Last week, global automotive manufacturer Ford Motor Company announced a senior operations management leadership change which from our Supply Chain Matters lens, provides a barometer to the transformational challenges facing many global automotive manufacturers.
Ford announced that Jim Farley will be appointed as chief operating officer and taking over broader responsibilities from retiring president of global automotive operations, Joe Hinrichs.
Botched New Vehicle Introduction Process
The announcement came after the company reported what was considered as a disappointing quarterly financial performance and profitability outlook. Ford CEO Jim Hackett directed attributed a 15 percent decline in quarterly vehicle sales to a botched launch of the automaker’s new and flagship 2020 Ford Explorer SUV.
The vehicle itself is manufactured at Ford’s Chicago assembly plant, with the newest generation Explorer transformed from a front-wheel, to a new rear and all-wheel drive platform. This product transformation has been described by Ford as the most challenging in the company’s history.
The Chicago facility reportedly was given 31 days for production re-tooling while factory workers were trained at an offsite facility to get acquainted with changed assembly and quality control processes. Complicating this introduction process was a decision to build multiple models and trim levels all at the same time of market introduction. The closely related premium market 2020 Lincoln Aviator SUV is also produced in this same facility. At one point in the production ramp-up, a reported 2500 vehicles had to be shipped to the nearby Flat Rock Michigan assembly plant for added quality inspections.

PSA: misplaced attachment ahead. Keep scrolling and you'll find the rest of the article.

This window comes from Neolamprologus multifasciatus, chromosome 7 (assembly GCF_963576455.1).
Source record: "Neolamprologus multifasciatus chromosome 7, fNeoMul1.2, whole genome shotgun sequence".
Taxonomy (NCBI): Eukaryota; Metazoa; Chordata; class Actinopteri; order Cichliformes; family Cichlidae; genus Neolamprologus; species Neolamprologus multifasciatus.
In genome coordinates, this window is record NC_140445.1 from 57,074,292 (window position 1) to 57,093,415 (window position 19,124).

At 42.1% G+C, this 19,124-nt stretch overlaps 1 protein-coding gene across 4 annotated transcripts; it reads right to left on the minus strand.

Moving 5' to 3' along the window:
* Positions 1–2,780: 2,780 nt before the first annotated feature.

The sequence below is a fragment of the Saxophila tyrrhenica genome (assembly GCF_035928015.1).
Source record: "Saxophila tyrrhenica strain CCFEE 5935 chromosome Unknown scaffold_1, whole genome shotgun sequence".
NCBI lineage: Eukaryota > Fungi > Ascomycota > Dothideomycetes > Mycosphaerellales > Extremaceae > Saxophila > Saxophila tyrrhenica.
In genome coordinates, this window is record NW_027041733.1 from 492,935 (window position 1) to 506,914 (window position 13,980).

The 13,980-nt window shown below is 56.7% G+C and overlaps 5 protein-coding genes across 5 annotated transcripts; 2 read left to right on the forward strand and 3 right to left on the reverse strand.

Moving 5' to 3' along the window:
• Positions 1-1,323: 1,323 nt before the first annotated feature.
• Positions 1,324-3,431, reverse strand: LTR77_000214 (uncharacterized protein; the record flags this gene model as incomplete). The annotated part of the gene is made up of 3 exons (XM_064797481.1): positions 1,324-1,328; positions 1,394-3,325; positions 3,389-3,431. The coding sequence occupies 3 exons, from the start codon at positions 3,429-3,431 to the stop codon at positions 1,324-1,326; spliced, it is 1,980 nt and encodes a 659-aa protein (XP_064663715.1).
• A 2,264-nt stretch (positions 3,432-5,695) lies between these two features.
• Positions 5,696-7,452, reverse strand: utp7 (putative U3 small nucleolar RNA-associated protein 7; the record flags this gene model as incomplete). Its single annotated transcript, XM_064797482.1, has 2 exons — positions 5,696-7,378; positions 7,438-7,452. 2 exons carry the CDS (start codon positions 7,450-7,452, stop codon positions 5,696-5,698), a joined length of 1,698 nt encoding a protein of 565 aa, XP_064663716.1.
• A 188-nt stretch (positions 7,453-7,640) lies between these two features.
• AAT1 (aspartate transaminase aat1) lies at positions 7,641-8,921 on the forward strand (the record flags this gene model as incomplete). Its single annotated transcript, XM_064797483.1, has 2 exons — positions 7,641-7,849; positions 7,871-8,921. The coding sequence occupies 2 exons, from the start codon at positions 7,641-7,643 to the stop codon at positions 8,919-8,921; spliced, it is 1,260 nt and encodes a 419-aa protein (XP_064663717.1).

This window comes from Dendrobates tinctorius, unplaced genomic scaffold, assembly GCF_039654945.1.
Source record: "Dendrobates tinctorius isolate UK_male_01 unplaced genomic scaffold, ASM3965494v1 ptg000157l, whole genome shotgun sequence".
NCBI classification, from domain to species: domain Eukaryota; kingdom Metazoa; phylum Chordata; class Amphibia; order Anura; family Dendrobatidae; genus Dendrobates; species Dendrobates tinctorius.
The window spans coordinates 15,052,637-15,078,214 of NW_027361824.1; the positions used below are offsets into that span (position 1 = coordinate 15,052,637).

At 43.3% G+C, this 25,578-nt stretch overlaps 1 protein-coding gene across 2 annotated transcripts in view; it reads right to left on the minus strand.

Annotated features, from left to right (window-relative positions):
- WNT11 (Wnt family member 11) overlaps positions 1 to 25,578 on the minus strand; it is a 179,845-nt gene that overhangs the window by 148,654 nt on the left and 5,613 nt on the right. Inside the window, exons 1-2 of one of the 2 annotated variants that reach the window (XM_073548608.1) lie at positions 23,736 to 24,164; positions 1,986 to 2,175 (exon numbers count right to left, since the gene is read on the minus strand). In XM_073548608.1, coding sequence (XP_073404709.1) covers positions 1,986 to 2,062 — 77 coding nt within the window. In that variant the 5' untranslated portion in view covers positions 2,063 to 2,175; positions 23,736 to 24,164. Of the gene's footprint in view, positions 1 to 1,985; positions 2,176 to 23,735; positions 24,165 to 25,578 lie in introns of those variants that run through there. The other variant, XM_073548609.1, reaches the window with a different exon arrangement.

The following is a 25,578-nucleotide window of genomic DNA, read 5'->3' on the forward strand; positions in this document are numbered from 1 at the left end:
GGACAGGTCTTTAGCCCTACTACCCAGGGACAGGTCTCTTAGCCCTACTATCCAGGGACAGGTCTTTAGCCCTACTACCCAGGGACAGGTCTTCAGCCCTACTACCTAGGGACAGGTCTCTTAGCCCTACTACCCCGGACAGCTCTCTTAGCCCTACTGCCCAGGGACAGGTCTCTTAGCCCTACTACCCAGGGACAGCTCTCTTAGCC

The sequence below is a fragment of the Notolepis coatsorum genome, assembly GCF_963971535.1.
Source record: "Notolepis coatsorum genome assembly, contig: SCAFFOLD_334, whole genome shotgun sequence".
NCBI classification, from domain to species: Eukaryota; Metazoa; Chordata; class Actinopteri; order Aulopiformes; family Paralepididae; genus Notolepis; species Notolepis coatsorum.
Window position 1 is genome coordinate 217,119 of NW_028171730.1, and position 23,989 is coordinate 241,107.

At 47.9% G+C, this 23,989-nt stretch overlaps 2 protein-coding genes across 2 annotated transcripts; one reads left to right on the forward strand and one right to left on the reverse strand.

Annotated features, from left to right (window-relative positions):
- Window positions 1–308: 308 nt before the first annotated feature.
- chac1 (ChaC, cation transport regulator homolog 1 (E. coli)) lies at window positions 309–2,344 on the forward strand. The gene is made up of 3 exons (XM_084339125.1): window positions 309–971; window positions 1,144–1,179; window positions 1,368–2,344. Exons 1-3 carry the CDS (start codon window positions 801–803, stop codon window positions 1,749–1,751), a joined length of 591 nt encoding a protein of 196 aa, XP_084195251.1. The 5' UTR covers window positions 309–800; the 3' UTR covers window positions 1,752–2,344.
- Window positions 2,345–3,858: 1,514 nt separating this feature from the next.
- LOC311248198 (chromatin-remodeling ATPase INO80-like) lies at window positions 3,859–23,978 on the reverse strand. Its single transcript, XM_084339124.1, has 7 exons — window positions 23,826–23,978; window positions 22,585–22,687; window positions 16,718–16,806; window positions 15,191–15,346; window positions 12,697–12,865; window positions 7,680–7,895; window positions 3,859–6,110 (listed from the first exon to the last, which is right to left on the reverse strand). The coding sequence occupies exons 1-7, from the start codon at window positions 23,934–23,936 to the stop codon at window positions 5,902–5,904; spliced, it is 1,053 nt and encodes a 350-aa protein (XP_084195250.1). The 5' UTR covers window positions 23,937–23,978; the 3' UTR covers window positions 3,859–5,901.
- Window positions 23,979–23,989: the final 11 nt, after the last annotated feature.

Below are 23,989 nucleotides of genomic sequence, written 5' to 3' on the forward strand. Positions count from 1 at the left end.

Most of the vehicle’s issues have reportedly been resolved by Ford, but the financial impact and market visibility was not ideal.
New product introduction shortfalls are not unusual to Ford or to certain other global automotive brands. In 2012, we called Supply Chain Matters readers attention to a botched introduction of the then newly designed Ford Escape SUV. The difference is the higher and more complex stakes that industry players must now manage.
Hinrichs is a 19-year Ford veteran has a resume that includes multiple plant level and multi-divisional level operations leadership assignments. In addition to U.S. assignments, there were roles involving Asia Pacific, China and Canada operations leadership. In April, he was appointed to the leadership role for Ford’s global-wide automotive operations that included manufacturing, procurement and supply chain activities. Hinrichs academic experience included and undergraduate degree in electrical engineering and an MBA degree from Harvard University.